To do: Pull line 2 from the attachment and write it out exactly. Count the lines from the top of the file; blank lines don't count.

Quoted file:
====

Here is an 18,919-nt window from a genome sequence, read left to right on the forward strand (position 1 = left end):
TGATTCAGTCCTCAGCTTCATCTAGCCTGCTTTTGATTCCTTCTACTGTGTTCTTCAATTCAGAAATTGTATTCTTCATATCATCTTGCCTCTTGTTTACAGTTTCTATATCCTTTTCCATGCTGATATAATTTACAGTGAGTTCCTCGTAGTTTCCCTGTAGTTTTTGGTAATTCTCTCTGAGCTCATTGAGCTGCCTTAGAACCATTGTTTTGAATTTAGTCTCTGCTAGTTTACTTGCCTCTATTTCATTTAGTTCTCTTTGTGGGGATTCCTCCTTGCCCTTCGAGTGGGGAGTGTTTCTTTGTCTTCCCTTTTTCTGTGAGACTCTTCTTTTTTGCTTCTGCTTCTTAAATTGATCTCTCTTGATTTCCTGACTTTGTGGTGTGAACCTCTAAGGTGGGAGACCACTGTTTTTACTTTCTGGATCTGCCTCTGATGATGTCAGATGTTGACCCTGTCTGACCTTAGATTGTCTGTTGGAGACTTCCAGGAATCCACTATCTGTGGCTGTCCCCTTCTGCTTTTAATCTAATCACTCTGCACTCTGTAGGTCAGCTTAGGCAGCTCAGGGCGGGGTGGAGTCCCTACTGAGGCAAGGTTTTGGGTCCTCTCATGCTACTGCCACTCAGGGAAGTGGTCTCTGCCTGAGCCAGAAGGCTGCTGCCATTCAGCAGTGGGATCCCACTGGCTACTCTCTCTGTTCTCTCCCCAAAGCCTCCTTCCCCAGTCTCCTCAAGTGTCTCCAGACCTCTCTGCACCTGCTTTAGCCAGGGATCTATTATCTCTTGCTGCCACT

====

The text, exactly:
TGATTCAGTCCTCAGCTTCATCTAGCCTGCTTTTGATTCCTTCTACTGTGTTCTTCAATTCAGAAATTGTATTCTTCATATCATCTTGCCTCTTGTTTACAGTTTCTATATCCTTTTCCATGCTGATATAATTTACAGTGAGTTCCTCGTAGTTTCCCTGTAGTTTTTGGTAATTCTCTCTGAGCTCATTGAGCTGCCTTAGAACCATTGTTTTGAATTTAGTCTCTGCTAGTTTACTTGCCTCTATTTCATTTAGTTCTCTTTGTGGGGATTCCTCCTTGCCCTTCGAGTGGGGAGTGTTTCTTTGTCTTCCCTTTTTCTGTGAGACTCTTCTTTTTTGCTTCTGCTTCTTAAATTGATCTCTCTTGATTTCCTGACTTTGTGGTGTGAACCTCTAAGGTGGGAGACCACTGTTTTTACTTTCTGGATCTGCCTCTGATGATGTCAGATGTTGACCCTGTCTGACCTTAGATTGTCTGTTGGAGACTTCCAGGAATCCACTATCTGTGGCTGTCCCCTTCTGCTTTTAATCTAATCACTCTGCACTCTGTAGGTCAGCTTAGGCAGCTCAGGGCGGGGTGGAGTCCCTACTGAGGCAAGGTTTTGGGTCCTCTCATGCTACTGCCACTCAGGGAAGTGGTCTCTGCCTGAGCCAGAAGGCTGCTGCCATTCAGCAGTGGGATCCCACTGGCTACTCTCTCTGTTCTCTCCCCAAAGCCTCCTTCCCCAGTCTCCTCAAGTGTCTCCAGACCTCTCTGCACCTGCTTTAGCCAGGGATCTATTATCTCTTGCTGCCACT